All Nevada K-12 schools to be closed until at least April 6 |

All Nevada K-12 schools to be closed until at least April 6

The Associated Press
Carson City School District statement Regarding Nevada Gov. Sisolak’s Announcement for All K-12 Schools to be Closed Due to increasing concern around COVID-19, Governor Sisolak, after consulting with local and state agencies and officials, has decided all school in Nevada will be closed starting Monday, March 16, through Friday, April 3. With this direction, ALL Carson City School District schools will be closed for three weeks starting tomorrow, Monday, March 16.   Over the next few days, our district will be sending out communication to schools, staff and our community about how this closure will be conducted. Information will include student access to education through virtual means, the offering of nutrition programs, student support services and the role of employees during the closure.   Again, the Carson City School District will be closed for student from March 16 through April 3. We are committed to providing you with timely information on a regular basis, so please check our website at for updates regarding additional information.

LAS VEGAS — Nevada Gov. Steve Sisolak announced Sunday that all K-12 schools in the state will be closed Monday until at least April 6 in an effort to stop the spread of the coronavirus.

Sisolak says the closure includes all public, private and charter schools.

Carson City Schools were scheduled to be off on Monday.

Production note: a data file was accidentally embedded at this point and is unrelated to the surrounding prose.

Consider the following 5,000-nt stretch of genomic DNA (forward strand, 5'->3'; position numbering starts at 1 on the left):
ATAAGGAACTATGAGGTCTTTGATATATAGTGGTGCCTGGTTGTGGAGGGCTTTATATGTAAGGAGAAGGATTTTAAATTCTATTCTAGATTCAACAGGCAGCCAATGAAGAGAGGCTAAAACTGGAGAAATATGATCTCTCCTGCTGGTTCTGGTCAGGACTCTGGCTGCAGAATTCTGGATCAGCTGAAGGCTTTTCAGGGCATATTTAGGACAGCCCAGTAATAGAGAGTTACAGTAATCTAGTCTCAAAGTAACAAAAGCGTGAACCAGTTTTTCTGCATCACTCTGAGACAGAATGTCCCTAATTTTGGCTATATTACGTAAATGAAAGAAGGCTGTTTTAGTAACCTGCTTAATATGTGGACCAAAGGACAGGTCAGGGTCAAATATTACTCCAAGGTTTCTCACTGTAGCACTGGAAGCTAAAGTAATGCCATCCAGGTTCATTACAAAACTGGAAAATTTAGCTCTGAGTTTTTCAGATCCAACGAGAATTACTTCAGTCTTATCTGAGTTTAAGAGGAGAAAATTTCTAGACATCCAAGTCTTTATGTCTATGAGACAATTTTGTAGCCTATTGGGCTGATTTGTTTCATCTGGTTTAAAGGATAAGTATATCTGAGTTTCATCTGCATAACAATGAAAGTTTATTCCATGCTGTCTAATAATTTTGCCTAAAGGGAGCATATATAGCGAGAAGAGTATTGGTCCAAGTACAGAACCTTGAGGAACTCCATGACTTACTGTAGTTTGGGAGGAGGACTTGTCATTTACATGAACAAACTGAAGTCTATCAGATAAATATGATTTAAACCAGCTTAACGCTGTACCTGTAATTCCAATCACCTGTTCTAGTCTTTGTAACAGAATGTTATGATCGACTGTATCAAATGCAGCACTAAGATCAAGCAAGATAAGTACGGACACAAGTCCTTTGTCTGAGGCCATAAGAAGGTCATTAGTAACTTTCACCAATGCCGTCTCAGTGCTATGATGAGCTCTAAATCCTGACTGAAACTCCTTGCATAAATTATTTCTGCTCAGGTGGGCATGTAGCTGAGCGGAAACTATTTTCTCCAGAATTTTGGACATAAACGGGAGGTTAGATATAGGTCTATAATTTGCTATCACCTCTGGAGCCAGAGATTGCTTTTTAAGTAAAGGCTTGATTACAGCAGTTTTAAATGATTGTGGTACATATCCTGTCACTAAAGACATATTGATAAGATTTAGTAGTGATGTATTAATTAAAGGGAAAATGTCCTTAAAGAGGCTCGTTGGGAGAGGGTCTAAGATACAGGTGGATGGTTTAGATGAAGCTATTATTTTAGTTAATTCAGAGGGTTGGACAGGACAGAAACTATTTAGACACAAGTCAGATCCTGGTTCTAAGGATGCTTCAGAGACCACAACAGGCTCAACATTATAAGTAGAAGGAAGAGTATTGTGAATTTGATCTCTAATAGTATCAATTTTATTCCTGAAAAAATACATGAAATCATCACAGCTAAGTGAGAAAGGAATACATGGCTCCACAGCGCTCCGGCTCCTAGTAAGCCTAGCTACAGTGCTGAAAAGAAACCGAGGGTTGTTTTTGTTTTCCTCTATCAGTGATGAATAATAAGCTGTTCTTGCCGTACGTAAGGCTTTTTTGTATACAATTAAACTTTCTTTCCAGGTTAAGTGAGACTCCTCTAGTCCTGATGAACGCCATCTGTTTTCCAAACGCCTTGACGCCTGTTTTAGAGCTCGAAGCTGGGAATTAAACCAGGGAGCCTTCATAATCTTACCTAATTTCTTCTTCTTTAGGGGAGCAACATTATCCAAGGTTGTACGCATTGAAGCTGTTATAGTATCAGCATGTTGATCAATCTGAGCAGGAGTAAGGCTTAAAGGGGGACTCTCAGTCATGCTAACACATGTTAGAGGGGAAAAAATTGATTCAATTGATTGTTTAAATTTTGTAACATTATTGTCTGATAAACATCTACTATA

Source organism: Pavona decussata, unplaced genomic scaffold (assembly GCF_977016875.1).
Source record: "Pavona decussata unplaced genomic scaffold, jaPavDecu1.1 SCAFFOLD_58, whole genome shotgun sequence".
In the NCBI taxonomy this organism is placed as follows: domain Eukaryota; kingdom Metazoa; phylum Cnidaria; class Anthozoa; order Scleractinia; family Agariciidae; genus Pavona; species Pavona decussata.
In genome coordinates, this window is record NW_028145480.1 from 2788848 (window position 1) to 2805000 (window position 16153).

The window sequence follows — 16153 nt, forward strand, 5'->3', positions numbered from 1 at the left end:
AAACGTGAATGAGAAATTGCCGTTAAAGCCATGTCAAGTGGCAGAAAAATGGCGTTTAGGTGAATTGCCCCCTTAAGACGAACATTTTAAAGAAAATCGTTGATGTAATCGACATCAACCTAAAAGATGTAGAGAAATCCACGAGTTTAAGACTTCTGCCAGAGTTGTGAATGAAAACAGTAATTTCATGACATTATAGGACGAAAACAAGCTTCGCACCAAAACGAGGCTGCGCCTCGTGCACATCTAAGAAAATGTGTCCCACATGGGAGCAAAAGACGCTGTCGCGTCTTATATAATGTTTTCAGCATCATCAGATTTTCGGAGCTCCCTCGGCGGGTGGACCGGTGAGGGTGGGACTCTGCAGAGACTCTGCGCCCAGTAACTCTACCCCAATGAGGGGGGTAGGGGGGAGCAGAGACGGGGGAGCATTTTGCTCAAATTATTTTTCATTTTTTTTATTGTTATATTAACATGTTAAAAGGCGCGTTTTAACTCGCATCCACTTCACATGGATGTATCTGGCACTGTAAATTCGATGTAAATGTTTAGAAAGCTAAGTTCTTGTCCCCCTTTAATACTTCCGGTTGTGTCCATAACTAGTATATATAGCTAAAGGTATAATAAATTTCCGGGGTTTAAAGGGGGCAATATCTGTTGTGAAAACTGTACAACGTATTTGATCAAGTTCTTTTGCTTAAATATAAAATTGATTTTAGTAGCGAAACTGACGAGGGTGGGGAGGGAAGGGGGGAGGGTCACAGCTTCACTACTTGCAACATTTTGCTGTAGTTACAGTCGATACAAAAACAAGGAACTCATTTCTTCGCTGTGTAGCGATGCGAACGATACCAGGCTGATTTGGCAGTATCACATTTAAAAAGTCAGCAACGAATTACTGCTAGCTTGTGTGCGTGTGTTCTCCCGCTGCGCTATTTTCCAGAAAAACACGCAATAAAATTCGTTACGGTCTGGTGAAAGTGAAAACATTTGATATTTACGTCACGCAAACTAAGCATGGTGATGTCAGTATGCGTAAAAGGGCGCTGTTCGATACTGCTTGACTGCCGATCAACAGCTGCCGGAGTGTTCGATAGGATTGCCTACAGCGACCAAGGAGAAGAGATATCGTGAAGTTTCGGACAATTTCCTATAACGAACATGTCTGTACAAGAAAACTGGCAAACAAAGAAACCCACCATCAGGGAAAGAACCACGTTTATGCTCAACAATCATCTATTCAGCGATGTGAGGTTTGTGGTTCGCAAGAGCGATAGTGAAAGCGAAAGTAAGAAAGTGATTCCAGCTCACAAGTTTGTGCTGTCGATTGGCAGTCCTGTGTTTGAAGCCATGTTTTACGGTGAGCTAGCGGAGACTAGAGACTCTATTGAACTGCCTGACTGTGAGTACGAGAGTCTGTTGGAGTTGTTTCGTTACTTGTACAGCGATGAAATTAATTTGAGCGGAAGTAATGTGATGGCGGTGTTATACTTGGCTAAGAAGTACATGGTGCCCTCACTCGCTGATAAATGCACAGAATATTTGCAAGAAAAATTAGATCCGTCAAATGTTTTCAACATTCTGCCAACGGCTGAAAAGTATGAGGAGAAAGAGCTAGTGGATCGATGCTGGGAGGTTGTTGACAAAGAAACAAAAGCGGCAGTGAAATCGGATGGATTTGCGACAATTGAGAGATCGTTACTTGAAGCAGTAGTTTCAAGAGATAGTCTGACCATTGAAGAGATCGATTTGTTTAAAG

In the Clark County School District, which is the fifth largest in the nation, students were expected to be on spring break from April 3-10.

In the second most populous district, Washoe County, students began their two-week break on Friday.

Clark County School District Superintendent Dr. Jesus Jara said the closure is a proactive step to combat coronavirus in schools.

As of Saturday, health officials have announced 21 cases of coronavirus in Nevada with 16 cases in Clark County, four in Washoe County and one in Carson City.

Meanwhile, Las Vegas has been hit hard by convention cancellations, a decline in visitation and layoffs at Strip resorts and related industries.

The Las Vegas Review-Journal reports that many shoppers continue to stock up on food and some household supplies at supermarkets and big-box retailers.

Clark County and Las Vegas business leaders tried Sunday to calm the public’s fears as some residents keep panic shopping in the city over concerns of the coronavirus.

At a news conference Sunday, the vice president of risk management for a local trucking company said companies are pushing out more products to meet the sharp increase in demand.

County Commission Chair Marilyn Kirkpatrick said people should buy up to two weeks of supplies, but not stock up for a month.

“We have many people within our community that are on a fixed income or they don’t have the ability to stock up,” Kirkpatrick said. “So we need to ensure that when they can go to the grocery store that there is product available for them.”

On Saturday, the Las Vegas Metropolitan Police Department urged citizens not to go to supermarkets and other such stores and hoard supplies like toilet paper.